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Seminars, conferences and online resources on psychotherapy and human relationships

Ghostly Hauntings

Subliminal and unconscious messages from our ancestors

With the writers Lisa Appignanesi and Linda Grant, and the psychotherapists Prophecy Coles, Dr Françoise Davoine and Professor Stephen Frosh

Friday 7 December 2018 - London

09.30   Registration and coffee
10.00   Professor Stephen Frosh

Postmemory and Haunting amongst those who 'come after'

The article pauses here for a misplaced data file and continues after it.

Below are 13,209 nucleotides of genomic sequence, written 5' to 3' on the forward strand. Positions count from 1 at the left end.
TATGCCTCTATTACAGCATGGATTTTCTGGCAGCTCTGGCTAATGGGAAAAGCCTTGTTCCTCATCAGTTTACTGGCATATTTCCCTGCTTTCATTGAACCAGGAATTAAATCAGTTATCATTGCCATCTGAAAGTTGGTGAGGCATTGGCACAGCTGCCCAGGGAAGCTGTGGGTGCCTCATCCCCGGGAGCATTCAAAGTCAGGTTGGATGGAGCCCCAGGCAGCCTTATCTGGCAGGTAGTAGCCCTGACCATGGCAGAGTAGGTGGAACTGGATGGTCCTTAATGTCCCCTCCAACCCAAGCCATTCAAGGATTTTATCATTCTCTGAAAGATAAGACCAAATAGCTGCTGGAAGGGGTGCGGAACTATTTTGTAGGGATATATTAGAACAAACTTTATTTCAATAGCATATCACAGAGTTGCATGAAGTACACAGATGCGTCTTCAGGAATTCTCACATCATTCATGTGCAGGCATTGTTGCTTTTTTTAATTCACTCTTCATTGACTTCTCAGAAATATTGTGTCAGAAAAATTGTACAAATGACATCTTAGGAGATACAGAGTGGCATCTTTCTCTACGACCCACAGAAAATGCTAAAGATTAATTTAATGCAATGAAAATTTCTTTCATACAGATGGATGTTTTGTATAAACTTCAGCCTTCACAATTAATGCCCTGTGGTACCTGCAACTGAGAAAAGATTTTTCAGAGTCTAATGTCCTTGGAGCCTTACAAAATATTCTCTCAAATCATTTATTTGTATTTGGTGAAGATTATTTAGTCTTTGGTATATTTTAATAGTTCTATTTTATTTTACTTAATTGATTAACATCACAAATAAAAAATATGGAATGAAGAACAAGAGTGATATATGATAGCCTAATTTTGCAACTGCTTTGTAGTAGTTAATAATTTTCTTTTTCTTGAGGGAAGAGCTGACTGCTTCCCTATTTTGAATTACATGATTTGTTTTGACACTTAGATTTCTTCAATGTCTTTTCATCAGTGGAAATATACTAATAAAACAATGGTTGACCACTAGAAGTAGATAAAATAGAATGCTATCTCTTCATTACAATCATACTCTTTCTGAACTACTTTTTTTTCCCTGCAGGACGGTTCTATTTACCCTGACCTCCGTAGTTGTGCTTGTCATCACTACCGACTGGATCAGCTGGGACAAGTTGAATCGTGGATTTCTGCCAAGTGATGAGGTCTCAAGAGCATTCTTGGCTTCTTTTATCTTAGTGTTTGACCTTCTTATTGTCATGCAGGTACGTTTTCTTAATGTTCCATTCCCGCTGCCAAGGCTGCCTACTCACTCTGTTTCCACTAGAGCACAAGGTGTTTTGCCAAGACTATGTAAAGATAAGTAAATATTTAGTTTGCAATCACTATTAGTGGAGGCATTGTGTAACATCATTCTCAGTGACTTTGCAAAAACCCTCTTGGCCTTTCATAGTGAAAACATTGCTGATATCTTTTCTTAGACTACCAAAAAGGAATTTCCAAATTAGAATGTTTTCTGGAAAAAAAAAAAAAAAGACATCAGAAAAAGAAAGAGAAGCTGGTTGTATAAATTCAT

The urgency of the problem of how to learn from the relatively recent past in order not to repeat its devastating effects, a problem that revolves around the ethics of memory and history, has combined with an awareness that later generations of victims and perpetrators - the 'post-' generations - may find themselves inhibited in relation to moving forwards precisely because they are not truly 'post-' at all. Still haunted by what has gone before them, these contemporary subjects are not in any way free to relinquish their pasts. It is as if they are stained with the experiences of their predecessors, which is passed on in some way through stories and selective silences, as well as through the older generation's ways of handling themselves and the personal and cultural representations of their situation. The 'post-' of the later generation is fully present.